Old photos of people hanging out with their Commodore 64s

Originally published at: Old photos of people hanging out with their Commodore 64s | Boing Boing


The computer in picture 15 is the Commodore 128, not the 64. It had a C64 compatibility mode but it’s a different computer


Nope, it’s a Commodore 64C. There was a restyling later in the model line to make it look 128-ish. The 128 has a numeric keypad, which is an easy way to distinguish them from a distance. I see your pedantry, and raise you, sir.


The one in picture 15 has a numeric keypad


Oh, I miscounted and was looking at #14. Well, you’ve won a great victory here today. You must be very proud.


Yes, this is probably the greatest achievement of my life


I’m really impressed at how many of these pictures feature the cassette drive rather than the disk drive. No one I knew had the cassette drive. When my disk drive died I was forced back to cassette and had to buy a cassette copy of Silent Service from a British computer magazine to stay sane. Good times.




The C64 achieved the majority of sales in Europe where disk drives were few and far between. I’d guess more than 90% of UK C64 owners remained on tape until the bitter end - especially when fast tape loaders ate up most of the speed difference between the two formats.

Although not having drives did mean most people never got to play the Infocom adventures.


You undercount!! Head over to Itch.io and search for Commodore 64 games. In 2020 I actually spent more money in C64 and Apple II games than on AAA releases.

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Thanks for that brilliant demonstration of nerdery to you and @VeronicaConnor. My only remaining question is which of the photos are of you two?

Funny, no one I knew had the disk drive. I only saw disk drives on the Apple ][ setups at school.

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Shoot, I still have the bulk of my C64 disks sitting in the media archive; shame I don’t have a drive to run them on anymore… (and most of them have probably suffered from bitrot anyway.)

Had a C128 for a very long time until I did something stupid and plugged a home made Serial port to RS-232 converter in upside down and sent 9VAC to the ground plane- fried every CMOS chip on the poor thing.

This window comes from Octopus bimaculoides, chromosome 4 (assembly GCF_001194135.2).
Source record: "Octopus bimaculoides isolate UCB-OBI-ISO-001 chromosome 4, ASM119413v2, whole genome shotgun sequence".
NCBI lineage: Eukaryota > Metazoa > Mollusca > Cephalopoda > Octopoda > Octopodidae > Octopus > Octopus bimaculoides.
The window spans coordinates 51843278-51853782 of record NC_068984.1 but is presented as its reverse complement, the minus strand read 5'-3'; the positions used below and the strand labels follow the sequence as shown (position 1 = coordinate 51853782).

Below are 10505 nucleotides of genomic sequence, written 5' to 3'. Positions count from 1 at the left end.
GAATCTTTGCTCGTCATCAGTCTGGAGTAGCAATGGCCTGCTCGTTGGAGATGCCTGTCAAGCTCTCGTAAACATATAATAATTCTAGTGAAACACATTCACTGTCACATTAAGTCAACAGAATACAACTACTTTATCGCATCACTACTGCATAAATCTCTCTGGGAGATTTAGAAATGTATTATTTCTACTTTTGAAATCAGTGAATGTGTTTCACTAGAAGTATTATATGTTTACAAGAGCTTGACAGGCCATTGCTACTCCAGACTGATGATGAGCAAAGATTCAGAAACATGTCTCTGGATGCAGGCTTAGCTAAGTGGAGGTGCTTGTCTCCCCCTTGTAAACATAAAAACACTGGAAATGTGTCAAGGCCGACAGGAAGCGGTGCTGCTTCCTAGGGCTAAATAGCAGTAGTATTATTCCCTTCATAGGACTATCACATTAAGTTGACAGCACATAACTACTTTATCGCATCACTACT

I still have my C64 Infocom games, packaging and all. The computer is long gone, sadly.

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All the ‘Feelies’? Some of those are probably quite collectable now.

Maybe all of them. :smile:

What I love about these photos is the authenticity. That is what the ‘80s looked like. Retro TV shows and such are always Memphis Design neon everywhere, zipper jackets, and pastel blazers. That stuff was on TV in the 80s, maybe. The real world was beat-up furniture left over from the ‘70s, papers piled everywhere, bad incandescent lighting, ‘70s wallpaper that your parents couldn’t afford to replace, and a dot matrix printer balanced on a folding chair dug out of the garage. I know I’m preaching to the choir in here, but it’s fun to see it and talk about it anyway.

You may have revealed yours respective places of childhood there. Disk drives were basically ubiquitous in North America, while tape drives were the norm in the UK and much of Europe. I only personally learned of this as an adult, comparing childhood notes with my British friends. The North American home computer market bypassed tapes almost entirely. They were only a thing briefly from about 1977 to 1980. Disk drives took over very very fast. They weren’t cheap, but still much more obtainable than in Europe, it seems.


I love this! I wanted a C64 so bad, as a kid, but never got one (we did get an old hand-me-down at some point, but it didn’t work). They were the only computer I really new about until I was probably 11 or so and saw my first Amiga (I think).

This is spot on. Outside of school, C64s seemed to live in dark basements filled with old furniture, sketchy carpet, and wood paneled walls.

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Most of them, yeah. I even have a version of Suspended with the 3D mask-cover. Could sell it on eBay for some change, I imagine.

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And well-fitting versions of those. The reality is that most clothes were really boxy and poorly made. Whenever I see modern shows trying to replicate it, it’s a slimmer, more flattering fit than you see in photos from the era. Same with hairstyles; they were way less refined and way frizzier. Possibly the least cool decade ever.



So who owns the trademarks for anything Commodore 64 related these days?

Back then in high school I rocked a C-64 running Dr T’s Keyboard Controlled Sequencer to MIDI a Korg Poly-800, Casio CZ something something and a Roland TR-505 in my electro-goth band.

I did not look like anyone in those photos.

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